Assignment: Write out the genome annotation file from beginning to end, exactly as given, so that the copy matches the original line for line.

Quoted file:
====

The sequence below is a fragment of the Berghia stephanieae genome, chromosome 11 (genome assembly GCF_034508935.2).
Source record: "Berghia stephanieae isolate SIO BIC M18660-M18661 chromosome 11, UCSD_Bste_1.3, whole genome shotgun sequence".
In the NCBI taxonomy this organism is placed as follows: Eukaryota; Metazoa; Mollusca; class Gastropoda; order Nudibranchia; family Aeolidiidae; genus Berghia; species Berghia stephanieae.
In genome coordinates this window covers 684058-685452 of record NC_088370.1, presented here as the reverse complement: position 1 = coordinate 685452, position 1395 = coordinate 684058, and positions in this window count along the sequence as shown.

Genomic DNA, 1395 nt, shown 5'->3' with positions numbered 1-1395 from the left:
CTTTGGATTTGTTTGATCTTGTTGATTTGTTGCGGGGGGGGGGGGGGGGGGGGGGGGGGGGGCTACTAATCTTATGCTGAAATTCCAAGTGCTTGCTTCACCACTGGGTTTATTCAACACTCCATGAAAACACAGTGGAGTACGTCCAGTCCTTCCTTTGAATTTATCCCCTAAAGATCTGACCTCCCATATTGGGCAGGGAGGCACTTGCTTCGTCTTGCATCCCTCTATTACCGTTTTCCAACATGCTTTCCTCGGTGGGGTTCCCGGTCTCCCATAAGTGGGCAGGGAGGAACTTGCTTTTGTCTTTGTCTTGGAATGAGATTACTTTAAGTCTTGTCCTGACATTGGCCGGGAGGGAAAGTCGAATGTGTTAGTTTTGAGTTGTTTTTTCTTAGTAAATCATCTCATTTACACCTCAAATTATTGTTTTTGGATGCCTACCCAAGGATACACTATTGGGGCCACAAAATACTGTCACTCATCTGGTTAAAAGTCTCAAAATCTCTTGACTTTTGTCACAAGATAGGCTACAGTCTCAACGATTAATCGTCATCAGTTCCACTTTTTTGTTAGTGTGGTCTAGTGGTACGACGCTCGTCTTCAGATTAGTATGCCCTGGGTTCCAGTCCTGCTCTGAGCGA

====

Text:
The sequence below is a fragment of the Berghia stephanieae genome, chromosome 11 (genome assembly GCF_034508935.2).
Source record: "Berghia stephanieae isolate SIO BIC M18660-M18661 chromosome 11, UCSD_Bste_1.3, whole genome shotgun sequence".
In the NCBI taxonomy this organism is placed as follows: Eukaryota; Metazoa; Mollusca; class Gastropoda; order Nudibranchia; family Aeolidiidae; genus Berghia; species Berghia stephanieae.
In genome coordinates this window covers 684058-685452 of record NC_088370.1, presented here as the reverse complement: position 1 = coordinate 685452, position 1395 = coordinate 684058, and positions in this window count along the sequence as shown.

Genomic DNA, 1395 nt, shown 5'->3' with positions numbered 1-1395 from the left:
CTTTGGATTTGTTTGATCTTGTTGATTTGTTGCGGGGGGGGGGGGGGGGGGGGGGGGGGGGGCTACTAATCTTATGCTGAAATTCCAAGTGCTTGCTTCACCACTGGGTTTATTCAACACTCCATGAAAACACAGTGGAGTACGTCCAGTCCTTCCTTTGAATTTATCCCCTAAAGATCTGACCTCCCATATTGGGCAGGGAGGCACTTGCTTCGTCTTGCATCCCTCTATTACCGTTTTCCAACATGCTTTCCTCGGTGGGGTTCCCGGTCTCCCATAAGTGGGCAGGGAGGAACTTGCTTTTGTCTTTGTCTTGGAATGAGATTACTTTAAGTCTTGTCCTGACATTGGCCGGGAGGGAAAGTCGAATGTGTTAGTTTTGAGTTGTTTTTTCTTAGTAAATCATCTCATTTACACCTCAAATTATTGTTTTTGGATGCCTACCCAAGGATACACTATTGGGGCCACAAAATACTGTCACTCATCTGGTTAAAAGTCTCAAAATCTCTTGACTTTTGTCACAAGATAGGCTACAGTCTCAACGATTAATCGTCATCAGTTCCACTTTTTTGTTAGTGTGGTCTAGTGGTACGACGCTCGTCTTCAGATTAGTATGCCCTGGGTTCCAGTCCTGCTCTGAGCGA